When Self-Improvement Really Begins

I work with CEOs, presidents, and high-level executives to improve their effectiveness. While I have made exceptions, as a rule I won’t take a client who is referred to me for remedial coaching or “last chance” coaching. The reason is simple: The odds of a person making progress are slim or none if he/she doesn’t want to improve, doesn’t see the need and is unwilling to accept objective feedback.

I recently spoke to a group of about a dozen employees in a corporation on increasing personal effectiveness in their various roles. I asked each person in the group to assess eight of their personal skills and abilities are on a scale of 1 (very weak, lots of room to improve) to 10 (outstanding, can’t get much better.) Normally, individuals in groups like this will rate themselves from 4 to 8 on most items. In this group, they all scored themselves from 8 to 10 on every item. What it told me was that either the culture did not allow them to be honest in their assessments, or that they simply are not honest with themselves. If you believe that you are a 9 or a 10 in communication (as an example,) then you’re not being objective. Everyone can improve communication skills.

The first step in self-improvement is to see the need or opportunity to improve. That’s the beginning point. It doesn’t matter if others say improvement is needed; unless the individual sees the need, it’s a non-starter.

P.S. Getting to 9 or 10 on the 1-10 scale is not very important. Continual progress and improvement is.

How Does Your Business Make Money?

Don’t laugh.

I find that many key employees, often including managers of functions, really don’t understand the whole business and what it takes both to make money and what the requirements are to make a profit. Your entire senior team needs to understand the components of the ‘profit chain,’ how it works and where the opportunities are for improvement. And a good understanding of this means a strong working knowledge of the key processes within your organization that drive value for customers.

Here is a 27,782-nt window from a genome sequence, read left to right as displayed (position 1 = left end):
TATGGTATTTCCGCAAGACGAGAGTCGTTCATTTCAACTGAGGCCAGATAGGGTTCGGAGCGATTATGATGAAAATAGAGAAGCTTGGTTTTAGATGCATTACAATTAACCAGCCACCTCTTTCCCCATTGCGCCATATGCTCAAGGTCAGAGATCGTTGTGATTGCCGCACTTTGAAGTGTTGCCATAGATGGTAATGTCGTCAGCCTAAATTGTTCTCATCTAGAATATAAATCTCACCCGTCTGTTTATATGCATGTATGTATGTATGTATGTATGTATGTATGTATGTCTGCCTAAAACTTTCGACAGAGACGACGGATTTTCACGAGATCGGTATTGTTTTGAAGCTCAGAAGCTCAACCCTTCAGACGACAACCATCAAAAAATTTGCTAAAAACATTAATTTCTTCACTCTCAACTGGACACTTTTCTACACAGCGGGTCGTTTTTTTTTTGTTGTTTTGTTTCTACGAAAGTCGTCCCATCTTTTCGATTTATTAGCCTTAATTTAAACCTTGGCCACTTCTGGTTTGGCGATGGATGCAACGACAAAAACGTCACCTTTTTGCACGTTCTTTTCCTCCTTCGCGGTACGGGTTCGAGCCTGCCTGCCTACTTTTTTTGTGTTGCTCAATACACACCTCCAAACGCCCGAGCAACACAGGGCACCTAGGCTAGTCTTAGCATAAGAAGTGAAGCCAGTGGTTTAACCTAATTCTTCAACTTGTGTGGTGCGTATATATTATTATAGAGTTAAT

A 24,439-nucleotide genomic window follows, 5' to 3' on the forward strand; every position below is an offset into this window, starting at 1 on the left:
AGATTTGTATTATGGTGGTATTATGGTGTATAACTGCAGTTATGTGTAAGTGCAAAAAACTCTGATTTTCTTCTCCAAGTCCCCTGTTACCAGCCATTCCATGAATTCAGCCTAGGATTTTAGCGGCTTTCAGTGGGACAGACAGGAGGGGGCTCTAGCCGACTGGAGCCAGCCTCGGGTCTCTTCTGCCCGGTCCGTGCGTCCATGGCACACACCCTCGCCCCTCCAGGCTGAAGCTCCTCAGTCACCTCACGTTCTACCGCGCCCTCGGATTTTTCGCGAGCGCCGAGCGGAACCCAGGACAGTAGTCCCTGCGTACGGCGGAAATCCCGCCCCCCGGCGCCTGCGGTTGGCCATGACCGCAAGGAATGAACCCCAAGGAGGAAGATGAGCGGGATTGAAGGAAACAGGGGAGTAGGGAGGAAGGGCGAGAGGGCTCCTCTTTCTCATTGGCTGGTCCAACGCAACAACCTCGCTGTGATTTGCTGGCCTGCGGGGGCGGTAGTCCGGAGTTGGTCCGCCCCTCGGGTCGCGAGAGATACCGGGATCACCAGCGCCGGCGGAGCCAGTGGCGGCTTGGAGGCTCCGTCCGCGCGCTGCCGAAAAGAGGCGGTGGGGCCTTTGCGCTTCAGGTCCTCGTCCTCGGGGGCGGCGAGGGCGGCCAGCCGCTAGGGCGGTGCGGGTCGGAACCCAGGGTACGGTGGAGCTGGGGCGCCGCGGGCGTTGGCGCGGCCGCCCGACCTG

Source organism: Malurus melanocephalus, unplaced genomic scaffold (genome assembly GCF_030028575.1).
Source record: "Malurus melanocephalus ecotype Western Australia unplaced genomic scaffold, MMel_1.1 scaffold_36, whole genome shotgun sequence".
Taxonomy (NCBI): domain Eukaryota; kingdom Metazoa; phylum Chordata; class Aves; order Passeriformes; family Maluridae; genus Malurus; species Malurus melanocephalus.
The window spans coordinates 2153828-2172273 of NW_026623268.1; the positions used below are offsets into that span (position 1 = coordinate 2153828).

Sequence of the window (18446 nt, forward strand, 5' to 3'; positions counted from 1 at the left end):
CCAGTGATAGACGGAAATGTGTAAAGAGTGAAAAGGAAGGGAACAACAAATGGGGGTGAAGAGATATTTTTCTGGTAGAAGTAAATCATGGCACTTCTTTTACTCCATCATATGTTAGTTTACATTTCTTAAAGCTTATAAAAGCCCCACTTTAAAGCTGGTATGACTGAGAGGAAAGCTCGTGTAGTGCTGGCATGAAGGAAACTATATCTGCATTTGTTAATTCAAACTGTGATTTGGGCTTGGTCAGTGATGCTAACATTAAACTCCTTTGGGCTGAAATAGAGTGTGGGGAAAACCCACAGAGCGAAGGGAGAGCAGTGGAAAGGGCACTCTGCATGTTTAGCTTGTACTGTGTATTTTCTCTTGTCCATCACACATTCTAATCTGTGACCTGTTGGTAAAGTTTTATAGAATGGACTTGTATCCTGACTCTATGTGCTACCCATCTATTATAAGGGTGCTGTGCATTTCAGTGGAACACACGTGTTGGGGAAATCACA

When members of the senior team are pointing fingers at and blaming each other, it’s usually the case that they do not understand the profit chain. When functional groups and especially support groups are off doing their own thing, there’s a clear disconnect in their understanding about how they contribute to making money.

Be clear about how profits are made and what key processes and supports to line organizations are. Make sure each functional manager understands their role in driving profits and can articulate that to their people. And get them all aligned with and sharply-focused on the business strategy.

This is an important function of the top leader and a key element of getting everyone On the Same Page.

Copyright 2017 Bob Legge
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Bob Legge has an unmatched ability to help clients achieve competitive advantage, leaving competitors in their dust. He has worked with companies across industries and geographies to align critical elements, dominate their markets, and achieve dramatic results, such as 600% revenue increase in three years. Personally, he enjoys sailing where both his strategic abilities and tactical skills help him see interesting places while having a fabulous time with friends and family. .
Contact him at: bob.legge@leggecompany.com.

 

 

New Senior Leaders Must Change These to be Effective

These Have to Change When You Become an Executive Leader
When a person is promoted to a leadership position as a CEO, COO, president, or senior executive there are three primary competencies that must change to be effective:

  1. Strategic-level perspective and thinking — Only by elevating one’s perspective to include the entire enterprise (or the part the executive leads) can the leader address the most important tasks and focus the organization on the right things.
  2. The skills needed to lead at a high level — Such skills include strategic planning, strategy communication and implementation, delegation and accountability, change leadership all become far more important.
  3. How time is allocated — Determining how to spend time is perhaps the most difficult.  Senior leaders need to spend their time on the things only they can do — not what others can do — and be both highly efficient and ruthless in guarding their time, especially for reflection.  Move a  few things a mile instead of many things an inch.